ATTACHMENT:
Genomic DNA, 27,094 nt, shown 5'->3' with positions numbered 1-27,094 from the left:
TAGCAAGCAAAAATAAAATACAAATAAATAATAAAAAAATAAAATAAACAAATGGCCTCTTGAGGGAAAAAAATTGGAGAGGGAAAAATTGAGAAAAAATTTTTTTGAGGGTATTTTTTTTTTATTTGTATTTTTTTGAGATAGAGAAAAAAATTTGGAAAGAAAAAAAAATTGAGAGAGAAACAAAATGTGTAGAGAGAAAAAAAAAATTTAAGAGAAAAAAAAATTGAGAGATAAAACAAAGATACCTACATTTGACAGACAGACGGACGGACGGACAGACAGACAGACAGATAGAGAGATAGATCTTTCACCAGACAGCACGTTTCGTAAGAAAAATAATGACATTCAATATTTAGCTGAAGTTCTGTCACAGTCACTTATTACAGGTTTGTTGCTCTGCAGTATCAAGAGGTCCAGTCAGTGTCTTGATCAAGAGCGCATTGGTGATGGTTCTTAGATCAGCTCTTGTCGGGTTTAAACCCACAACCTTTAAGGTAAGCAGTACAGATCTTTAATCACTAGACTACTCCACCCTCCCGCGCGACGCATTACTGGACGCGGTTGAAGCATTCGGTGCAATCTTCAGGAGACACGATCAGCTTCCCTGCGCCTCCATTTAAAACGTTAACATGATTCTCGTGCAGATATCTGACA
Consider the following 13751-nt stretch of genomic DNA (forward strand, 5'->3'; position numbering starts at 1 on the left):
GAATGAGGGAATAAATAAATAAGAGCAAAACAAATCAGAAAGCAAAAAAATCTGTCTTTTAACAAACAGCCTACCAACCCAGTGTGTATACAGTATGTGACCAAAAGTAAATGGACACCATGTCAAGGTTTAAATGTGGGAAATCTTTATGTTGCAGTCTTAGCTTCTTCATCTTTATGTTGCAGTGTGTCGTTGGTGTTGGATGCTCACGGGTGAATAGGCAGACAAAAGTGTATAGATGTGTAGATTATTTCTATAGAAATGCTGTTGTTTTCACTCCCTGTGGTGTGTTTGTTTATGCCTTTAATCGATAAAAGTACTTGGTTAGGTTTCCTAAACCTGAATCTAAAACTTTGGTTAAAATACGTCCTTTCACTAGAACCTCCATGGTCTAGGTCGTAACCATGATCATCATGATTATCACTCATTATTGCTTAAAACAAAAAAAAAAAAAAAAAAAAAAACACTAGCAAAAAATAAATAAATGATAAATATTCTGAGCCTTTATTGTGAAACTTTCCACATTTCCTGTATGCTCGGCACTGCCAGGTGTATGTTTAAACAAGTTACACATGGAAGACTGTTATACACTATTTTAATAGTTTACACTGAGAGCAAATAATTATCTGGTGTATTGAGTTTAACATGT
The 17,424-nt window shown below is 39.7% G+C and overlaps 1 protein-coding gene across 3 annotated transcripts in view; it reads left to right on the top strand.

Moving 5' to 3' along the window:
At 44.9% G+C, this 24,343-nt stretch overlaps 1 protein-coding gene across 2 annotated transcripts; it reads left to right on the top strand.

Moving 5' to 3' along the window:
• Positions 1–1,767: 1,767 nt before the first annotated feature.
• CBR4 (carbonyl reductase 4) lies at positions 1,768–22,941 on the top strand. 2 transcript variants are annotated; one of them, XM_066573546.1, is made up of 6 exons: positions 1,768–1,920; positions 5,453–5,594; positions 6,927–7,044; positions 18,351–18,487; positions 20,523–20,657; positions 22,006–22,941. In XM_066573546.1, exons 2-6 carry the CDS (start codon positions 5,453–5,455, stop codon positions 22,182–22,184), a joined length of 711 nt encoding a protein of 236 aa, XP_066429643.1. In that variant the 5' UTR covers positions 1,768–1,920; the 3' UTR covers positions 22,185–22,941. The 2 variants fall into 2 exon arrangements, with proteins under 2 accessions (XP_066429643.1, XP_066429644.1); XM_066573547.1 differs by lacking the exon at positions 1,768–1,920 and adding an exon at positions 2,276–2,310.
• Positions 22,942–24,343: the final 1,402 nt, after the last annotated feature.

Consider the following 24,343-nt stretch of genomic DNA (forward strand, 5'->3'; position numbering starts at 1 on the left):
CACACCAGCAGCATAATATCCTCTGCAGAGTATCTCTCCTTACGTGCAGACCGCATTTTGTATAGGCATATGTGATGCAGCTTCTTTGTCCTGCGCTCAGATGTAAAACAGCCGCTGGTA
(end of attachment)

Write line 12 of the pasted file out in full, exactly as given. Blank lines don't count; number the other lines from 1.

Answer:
Consider the following 24,343-nt stretch of genomic DNA (forward strand, 5'->3'; position numbering starts at 1 on the left):